It depends on the family as to whether Sinterklaas actually appears at the front door. In some families there is a knock on the door but when the children race to open it Sinterklaas has already left a sack of presents and there is no sign of him. This tends to happen just at the moment when one of the parents has gone off to do something really important.
In other families Sinterklaas is actually at the door. He comes in and the children get to sit on his lap and hear whether they've been good or bad. In some families, again, this happens just when one of the parents has gone off to do something. My father-in-law never got to see Sinterklaas when he came, although the family photos show the worst Sinterklaas ever who has a cardboard beard with a few frugal pieces of cotton wool stuck on it and is wearing clothes similar to my father-in-law's and a cape that my husband says was very similar to the red curtains they had.
Some families, especially once the kids are older, celebrate pakjesavond with surprises . The family members draw a name out of the hat and have to come up with a present for that person. The presents are anonymous and mustn't cost more than a certain amount, usually a small sum. The present comes together with a poem that contains a few barbed comments about the receiver of the present.
There doesn't seem to be any traditional meal that people eat, although gourmetten (cooking your own food in teeny pans on a grill at the table-the name makes it sound classier than it is) seems to be fairly popular. At the meat counter in the supermarket you'll see gourmet (you need to pronounce the 't' at the end) packs of teeny cubes of meat, teeny meatballs and teeny sausages to fit in the teeny pans. If you're really going to go to town you can go for a luxury gourmet selection that will have prawns, the teeny ones, in it too.
This depends on whether you have children or Dutch family members. If you have children who are of school or Peuterspeelzaal age you've got no chance of ignoring it. If you've got Dutch family you'll probably have to get together on pakjesavond and say how gezellig it is.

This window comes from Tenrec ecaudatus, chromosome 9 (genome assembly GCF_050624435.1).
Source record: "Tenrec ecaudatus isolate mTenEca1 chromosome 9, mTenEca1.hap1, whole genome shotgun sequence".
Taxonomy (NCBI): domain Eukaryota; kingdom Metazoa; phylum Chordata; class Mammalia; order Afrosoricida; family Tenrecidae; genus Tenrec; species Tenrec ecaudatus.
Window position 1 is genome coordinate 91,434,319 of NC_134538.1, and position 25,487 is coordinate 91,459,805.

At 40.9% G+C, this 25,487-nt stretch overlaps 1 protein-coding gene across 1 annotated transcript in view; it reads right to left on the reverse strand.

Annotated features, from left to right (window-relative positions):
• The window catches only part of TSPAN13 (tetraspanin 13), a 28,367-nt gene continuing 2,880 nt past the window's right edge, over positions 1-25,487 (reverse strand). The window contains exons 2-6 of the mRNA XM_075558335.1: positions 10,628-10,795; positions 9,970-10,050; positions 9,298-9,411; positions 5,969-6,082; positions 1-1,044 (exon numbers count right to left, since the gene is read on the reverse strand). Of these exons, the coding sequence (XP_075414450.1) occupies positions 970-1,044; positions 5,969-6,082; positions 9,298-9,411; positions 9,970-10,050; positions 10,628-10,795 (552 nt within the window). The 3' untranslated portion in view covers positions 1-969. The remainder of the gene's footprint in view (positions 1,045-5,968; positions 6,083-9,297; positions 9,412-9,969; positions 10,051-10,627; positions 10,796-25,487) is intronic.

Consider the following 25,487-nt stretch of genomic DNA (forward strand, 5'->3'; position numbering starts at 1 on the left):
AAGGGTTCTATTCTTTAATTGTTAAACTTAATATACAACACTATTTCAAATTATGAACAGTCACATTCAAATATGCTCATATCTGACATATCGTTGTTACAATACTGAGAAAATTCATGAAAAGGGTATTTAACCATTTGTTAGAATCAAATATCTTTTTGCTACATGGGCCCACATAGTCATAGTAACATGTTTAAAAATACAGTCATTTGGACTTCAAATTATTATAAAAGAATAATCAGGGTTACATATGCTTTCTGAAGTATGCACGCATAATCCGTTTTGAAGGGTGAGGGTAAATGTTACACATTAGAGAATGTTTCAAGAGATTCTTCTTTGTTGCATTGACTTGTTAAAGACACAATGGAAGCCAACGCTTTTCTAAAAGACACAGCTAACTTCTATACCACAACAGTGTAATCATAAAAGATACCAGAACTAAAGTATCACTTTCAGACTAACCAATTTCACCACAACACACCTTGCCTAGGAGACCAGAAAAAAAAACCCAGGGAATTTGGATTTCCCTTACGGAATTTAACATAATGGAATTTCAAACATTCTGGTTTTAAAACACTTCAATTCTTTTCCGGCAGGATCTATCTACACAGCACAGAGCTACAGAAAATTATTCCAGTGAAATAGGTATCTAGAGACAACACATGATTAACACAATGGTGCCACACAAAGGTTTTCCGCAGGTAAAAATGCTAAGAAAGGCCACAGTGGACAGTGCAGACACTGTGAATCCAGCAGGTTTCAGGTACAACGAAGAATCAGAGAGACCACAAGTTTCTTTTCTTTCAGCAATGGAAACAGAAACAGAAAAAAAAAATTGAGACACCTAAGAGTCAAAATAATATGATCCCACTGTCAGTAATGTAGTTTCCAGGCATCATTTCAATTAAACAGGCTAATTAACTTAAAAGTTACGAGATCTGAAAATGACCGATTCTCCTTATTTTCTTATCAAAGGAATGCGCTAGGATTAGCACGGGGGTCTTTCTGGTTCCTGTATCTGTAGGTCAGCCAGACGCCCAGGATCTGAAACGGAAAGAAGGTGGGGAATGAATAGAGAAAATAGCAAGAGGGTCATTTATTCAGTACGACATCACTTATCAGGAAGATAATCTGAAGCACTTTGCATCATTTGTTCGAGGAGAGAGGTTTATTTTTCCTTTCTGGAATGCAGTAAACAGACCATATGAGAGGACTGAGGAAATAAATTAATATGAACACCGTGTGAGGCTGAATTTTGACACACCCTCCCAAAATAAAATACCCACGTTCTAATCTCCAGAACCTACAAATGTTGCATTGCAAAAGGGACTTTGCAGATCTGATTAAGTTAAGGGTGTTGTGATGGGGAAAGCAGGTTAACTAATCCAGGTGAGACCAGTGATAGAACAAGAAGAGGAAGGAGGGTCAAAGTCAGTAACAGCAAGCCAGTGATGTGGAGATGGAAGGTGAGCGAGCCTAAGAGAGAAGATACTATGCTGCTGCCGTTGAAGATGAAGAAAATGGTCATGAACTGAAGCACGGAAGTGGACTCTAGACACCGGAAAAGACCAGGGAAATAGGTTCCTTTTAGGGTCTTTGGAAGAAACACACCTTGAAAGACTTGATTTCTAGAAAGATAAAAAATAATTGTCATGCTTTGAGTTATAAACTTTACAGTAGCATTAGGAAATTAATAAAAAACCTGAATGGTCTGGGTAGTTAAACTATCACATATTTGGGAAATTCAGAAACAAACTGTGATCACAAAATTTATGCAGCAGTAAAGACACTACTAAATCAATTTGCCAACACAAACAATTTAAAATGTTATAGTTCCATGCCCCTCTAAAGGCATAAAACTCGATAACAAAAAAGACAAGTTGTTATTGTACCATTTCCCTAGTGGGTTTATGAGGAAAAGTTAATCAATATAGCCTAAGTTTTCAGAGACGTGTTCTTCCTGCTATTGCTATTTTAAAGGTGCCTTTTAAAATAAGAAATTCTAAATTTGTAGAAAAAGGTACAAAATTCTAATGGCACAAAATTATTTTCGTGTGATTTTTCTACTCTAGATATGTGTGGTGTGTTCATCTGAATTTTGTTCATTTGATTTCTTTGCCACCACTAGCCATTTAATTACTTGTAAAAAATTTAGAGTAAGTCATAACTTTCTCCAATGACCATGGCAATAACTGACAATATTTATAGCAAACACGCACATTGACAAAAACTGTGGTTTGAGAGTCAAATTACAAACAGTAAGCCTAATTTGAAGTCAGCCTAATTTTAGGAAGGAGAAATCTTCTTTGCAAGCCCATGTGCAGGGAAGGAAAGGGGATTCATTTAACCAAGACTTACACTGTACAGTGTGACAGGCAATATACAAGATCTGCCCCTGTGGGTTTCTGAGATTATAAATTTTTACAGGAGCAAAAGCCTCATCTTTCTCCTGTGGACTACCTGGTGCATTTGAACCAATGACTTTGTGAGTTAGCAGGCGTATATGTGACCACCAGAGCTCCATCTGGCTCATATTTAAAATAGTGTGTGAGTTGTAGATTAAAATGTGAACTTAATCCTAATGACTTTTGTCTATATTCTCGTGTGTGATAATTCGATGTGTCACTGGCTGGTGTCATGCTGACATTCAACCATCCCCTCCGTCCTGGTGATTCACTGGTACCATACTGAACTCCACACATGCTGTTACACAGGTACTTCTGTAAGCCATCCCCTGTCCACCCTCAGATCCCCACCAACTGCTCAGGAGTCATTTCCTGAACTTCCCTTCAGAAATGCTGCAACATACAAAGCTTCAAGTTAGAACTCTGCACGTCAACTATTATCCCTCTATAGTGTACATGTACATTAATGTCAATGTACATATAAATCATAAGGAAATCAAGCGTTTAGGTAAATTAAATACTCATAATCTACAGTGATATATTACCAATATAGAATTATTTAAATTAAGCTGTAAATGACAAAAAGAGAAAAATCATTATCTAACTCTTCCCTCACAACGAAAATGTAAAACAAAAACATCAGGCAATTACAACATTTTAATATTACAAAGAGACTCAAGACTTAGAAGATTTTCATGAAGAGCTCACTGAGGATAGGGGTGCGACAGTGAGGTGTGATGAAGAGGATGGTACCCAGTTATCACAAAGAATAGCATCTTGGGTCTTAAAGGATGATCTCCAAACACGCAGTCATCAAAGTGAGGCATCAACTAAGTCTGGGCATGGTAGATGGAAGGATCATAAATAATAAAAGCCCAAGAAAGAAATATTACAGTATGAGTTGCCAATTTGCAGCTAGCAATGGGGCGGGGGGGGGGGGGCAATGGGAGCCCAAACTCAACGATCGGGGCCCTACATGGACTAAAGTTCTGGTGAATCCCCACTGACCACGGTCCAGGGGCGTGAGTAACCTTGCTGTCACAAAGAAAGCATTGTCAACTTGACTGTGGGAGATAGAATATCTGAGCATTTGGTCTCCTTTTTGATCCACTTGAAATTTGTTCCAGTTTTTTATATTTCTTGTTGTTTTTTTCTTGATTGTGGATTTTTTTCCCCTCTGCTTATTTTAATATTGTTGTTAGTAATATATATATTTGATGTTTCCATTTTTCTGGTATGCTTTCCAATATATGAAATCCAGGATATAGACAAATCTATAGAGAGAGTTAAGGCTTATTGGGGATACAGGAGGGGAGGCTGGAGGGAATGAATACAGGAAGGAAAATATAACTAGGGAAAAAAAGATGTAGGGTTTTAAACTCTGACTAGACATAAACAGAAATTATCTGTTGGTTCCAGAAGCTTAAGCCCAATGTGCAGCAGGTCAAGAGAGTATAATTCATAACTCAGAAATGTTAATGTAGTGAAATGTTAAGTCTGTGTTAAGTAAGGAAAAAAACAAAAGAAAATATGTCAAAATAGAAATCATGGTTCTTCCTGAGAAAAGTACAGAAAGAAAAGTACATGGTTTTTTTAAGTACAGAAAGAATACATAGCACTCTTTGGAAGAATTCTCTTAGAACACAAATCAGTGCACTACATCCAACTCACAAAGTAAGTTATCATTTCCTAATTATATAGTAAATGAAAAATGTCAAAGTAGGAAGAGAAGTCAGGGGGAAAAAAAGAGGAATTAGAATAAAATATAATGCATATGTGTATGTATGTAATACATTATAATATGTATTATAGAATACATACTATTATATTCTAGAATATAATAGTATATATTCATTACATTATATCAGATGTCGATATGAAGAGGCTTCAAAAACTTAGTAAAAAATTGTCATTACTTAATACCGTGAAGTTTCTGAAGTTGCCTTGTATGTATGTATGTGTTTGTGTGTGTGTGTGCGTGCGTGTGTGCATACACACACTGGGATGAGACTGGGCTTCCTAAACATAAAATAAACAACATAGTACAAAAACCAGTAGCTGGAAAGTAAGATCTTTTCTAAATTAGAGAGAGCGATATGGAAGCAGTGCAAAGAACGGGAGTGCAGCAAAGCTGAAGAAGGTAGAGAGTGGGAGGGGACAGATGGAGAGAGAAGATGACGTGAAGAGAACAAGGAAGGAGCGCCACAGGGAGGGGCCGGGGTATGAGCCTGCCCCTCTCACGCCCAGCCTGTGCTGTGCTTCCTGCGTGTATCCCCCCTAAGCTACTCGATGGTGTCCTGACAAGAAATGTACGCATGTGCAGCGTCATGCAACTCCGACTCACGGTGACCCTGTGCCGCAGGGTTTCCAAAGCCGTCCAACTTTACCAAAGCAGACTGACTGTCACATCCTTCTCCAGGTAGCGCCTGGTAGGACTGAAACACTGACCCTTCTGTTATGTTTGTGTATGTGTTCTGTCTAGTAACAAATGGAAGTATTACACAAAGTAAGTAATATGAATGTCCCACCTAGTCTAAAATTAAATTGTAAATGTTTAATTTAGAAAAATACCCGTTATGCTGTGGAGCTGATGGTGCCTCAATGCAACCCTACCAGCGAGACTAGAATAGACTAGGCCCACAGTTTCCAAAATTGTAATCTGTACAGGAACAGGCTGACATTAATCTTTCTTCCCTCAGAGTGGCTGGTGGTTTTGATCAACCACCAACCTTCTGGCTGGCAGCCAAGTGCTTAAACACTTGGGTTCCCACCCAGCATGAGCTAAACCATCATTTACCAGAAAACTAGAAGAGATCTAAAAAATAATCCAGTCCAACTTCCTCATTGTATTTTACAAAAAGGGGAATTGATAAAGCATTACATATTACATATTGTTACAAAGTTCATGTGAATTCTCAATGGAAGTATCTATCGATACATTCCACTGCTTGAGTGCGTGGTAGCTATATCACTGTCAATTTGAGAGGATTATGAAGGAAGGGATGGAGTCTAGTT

If you've got kids you'll they'll probably want to put their shoe out for Sinterklaas and will expect him to put in an appearance on pakjesavond. If you've got Dutch family members you might have to do surprises and buy a present for one other family member and write a poem for them. You might have to cook teeny things in teeny pans too.
Sinterklaas is the Dutch St Nicholas, whose name day is the sixth of December. He was originally a bishop in Turkey but is now said to come from Spain (it's all foreign, after all). The story goes that Sinterklaas comes to Holland sometime towards the end of November to start sorting out all the presents for the Dutch children:
'Do Spanish children get any presents from Sinterklaas?' my son asked me.
'Ask papa,' I answered. 'He's Dutch. That's his department.'
Sinterklaas in his current incarnation goes back to a book published in 1850 by a teacher from Amsterdam. It is here that the steamship is first mentioned and the arrival from Spain together with Zwarte Piet's sack as a punishment. It was also here that Sinterklaas first rode a dappled horse (a schimmel ) over the roofs and put presents down the chimney.
The name Amerigo for Sinterklaas's horse only dates from the 1990s.
- Pepernoten - the tiny biscuits (they'd fit in a gourmet pan) the Pieten hurl at children
- Strooigoet - sweets and biscuits Pieten hurl at children
- Pakjesavond - the evening of the fifth when people exchange presents
- Stoomboot - the steam boat that Sinterklaas arrives on
- Schimmel - a dappled horse
Harriet's Sinterklaas homepage , complete with pepernoten recipe.